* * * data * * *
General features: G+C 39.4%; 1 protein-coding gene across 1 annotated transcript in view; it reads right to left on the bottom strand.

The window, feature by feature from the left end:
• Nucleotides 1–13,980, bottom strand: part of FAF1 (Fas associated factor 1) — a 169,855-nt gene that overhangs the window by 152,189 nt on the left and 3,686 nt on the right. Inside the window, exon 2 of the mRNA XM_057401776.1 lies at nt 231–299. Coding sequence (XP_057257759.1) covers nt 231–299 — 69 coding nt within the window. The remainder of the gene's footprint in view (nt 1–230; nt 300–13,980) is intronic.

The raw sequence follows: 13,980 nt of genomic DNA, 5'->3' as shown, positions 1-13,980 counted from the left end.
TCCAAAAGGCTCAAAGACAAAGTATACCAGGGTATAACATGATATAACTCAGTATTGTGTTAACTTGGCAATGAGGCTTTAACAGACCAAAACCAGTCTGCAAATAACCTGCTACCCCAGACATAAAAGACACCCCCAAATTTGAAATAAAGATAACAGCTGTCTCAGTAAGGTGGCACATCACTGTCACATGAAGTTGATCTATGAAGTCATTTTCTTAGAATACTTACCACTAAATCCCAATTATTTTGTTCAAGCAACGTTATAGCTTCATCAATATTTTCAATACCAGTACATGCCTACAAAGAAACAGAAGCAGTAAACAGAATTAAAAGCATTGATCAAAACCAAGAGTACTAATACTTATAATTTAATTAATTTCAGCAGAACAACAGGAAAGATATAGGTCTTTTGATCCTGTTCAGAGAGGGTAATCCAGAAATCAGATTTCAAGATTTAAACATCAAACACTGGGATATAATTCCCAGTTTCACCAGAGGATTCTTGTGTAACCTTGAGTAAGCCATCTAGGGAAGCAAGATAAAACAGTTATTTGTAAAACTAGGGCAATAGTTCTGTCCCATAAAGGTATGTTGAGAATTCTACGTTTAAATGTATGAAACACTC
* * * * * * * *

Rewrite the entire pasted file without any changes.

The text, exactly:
General features: G+C 39.4%; 1 protein-coding gene across 1 annotated transcript in view; it reads right to left on the bottom strand.

The window, feature by feature from the left end:
• Nucleotides 1–13,980, bottom strand: part of FAF1 (Fas associated factor 1) — a 169,855-nt gene that overhangs the window by 152,189 nt on the left and 3,686 nt on the right. Inside the window, exon 2 of the mRNA XM_057401776.1 lies at nt 231–299. Coding sequence (XP_057257759.1) covers nt 231–299 — 69 coding nt within the window. The remainder of the gene's footprint in view (nt 1–230; nt 300–13,980) is intronic.

The raw sequence follows: 13,980 nt of genomic DNA, 5'->3' as shown, positions 1-13,980 counted from the left end.
TCCAAAAGGCTCAAAGACAAAGTATACCAGGGTATAACATGATATAACTCAGTATTGTGTTAACTTGGCAATGAGGCTTTAACAGACCAAAACCAGTCTGCAAATAACCTGCTACCCCAGACATAAAAGACACCCCCAAATTTGAAATAAAGATAACAGCTGTCTCAGTAAGGTGGCACATCACTGTCACATGAAGTTGATCTATGAAGTCATTTTCTTAGAATACTTACCACTAAATCCCAATTATTTTGTTCAAGCAACGTTATAGCTTCATCAATATTTTCAATACCAGTACATGCCTACAAAGAAACAGAAGCAGTAAACAGAATTAAAAGCATTGATCAAAACCAAGAGTACTAATACTTATAATTTAATTAATTTCAGCAGAACAACAGGAAAGATATAGGTCTTTTGATCCTGTTCAGAGAGGGTAATCCAGAAATCAGATTTCAAGATTTAAACATCAAACACTGGGATATAATTCCCAGTTTCACCAGAGGATTCTTGTGTAACCTTGAGTAAGCCATCTAGGGAAGCAAGATAAAACAGTTATTTGTAAAACTAGGGCAATAGTTCTGTCCCATAAAGGTATGTTGAGAATTCTACGTTTAAATGTATGAAACACTC